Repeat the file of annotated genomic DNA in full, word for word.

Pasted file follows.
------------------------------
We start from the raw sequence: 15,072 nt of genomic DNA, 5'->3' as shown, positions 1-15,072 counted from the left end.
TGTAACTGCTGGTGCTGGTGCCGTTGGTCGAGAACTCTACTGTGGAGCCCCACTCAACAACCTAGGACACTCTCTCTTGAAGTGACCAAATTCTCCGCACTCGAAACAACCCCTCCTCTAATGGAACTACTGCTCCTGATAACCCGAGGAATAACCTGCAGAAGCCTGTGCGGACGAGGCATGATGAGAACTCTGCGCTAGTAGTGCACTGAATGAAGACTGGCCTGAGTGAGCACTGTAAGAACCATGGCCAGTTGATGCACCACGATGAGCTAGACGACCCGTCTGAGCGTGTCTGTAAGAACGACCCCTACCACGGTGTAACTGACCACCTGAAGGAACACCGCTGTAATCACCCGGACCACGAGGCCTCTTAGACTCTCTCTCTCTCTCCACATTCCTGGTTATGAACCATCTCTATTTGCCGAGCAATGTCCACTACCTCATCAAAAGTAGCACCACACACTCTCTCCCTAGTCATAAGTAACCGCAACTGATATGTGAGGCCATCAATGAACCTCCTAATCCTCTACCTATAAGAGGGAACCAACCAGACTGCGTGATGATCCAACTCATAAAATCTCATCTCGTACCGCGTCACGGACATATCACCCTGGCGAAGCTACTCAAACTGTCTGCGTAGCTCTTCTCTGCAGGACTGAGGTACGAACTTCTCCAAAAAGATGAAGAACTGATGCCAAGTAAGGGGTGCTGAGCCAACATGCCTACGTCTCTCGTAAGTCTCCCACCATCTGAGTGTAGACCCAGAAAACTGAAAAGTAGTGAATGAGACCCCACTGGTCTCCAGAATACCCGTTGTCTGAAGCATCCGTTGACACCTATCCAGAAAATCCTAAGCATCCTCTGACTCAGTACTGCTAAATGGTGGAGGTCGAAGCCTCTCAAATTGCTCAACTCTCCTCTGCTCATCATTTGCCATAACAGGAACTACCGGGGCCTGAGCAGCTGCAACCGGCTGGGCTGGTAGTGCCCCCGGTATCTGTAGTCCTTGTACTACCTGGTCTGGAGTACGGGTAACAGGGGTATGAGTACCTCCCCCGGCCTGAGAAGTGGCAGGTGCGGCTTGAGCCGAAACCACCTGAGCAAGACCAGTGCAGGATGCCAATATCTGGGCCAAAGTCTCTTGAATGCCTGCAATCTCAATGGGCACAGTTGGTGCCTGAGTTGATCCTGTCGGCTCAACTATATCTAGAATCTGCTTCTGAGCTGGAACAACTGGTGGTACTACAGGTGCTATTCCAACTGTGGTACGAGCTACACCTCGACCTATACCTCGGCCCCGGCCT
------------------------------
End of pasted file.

We start from the raw sequence: 15,072 nt of genomic DNA, 5'->3' as shown, positions 1-15,072 counted from the left end.
TGTAACTGCTGGTGCTGGTGCCGTTGGTCGAGAACTCTACTGTGGAGCCCCACTCAACAACCTAGGACACTCTCTCTTGAAGTGACCAAATTCTCCGCACTCGAAACAACCCCTCCTCTAATGGAACTACTGCTCCTGATAACCCGAGGAATAACCTGCAGAAGCCTGTGCGGACGAGGCATGATGAGAACTCTGCGCTAGTAGTGCACTGAATGAAGACTGGCCTGAGTGAGCACTGTAAGAACCATGGCCAGTTGATGCACCACGATGAGCTAGACGACCCGTCTGAGCGTGTCTGTAAGAACGACCCCTACCACGGTGTAACTGACCACCTGAAGGAACACCGCTGTAATCACCCGGACCACGAGGCCTCTTAGACTCTCTCTCTCTCTCCACATTCCTGGTTATGAACCATCTCTATTTGCCGAGCAATGTCCACTACCTCATCAAAAGTAGCACCACACACTCTCTCCCTAGTCATAAGTAACCGCAACTGATATGTGAGGCCATCAATGAACCTCCTAATCCTCTACCTATAAGAGGGAACCAACCAGACTGCGTGATGATCCAACTCATAAAATCTCATCTCGTACCGCGTCACGGACATATCACCCTGGCGAAGCTACTCAAACTGTCTGCGTAGCTCTTCTCTGCAGGACTGAGGTACGAACTTCTCCAAAAAGATGAAGAACTGATGCCAAGTAAGGGGTGCTGAGCCAACATGCCTACGTCTCTCGTAAGTCTCCCACCATCTGAGTGTAGACCCAGAAAACTGAAAAGTAGTGAATGAGACCCCACTGGTCTCCAGAATACCCGTTGTCTGAAGCATCCGTTGACACCTATCCAGAAAATCCTAAGCATCCTCTGACTCAGTACTGCTAAATGGTGGAGGTCGAAGCCTCTCAAATTGCTCAACTCTCCTCTGCTCATCATTTGCCATAACAGGAACTACCGGGGCCTGAGCAGCTGCAACCGGCTGGGCTGGTAGTGCCCCCGGTATCTGTAGTCCTTGTACTACCTGGTCTGGAGTACGGGTAACAGGGGTATGAGTACCTCCCCCGGCCTGAGAAGTGGCAGGTGCGGCTTGAGCCGAAACCACCTGAGCAAGACCAGTGCAGGATGCCAATATCTGGGCCAAAGTCTCTTGAATGCCTGCAATCTCAATGGGCACAGTTGGTGCCTGAGTTGATCCTGTCGGCTCAACTATATCTAGAATCTGCTTCTGAGCTGGAACAACTGGTGGTACTACAGGTGCTATTCCAACTGTGGTACGAGCTACACCTCGACCTATACCTCGGCCCCGGCCT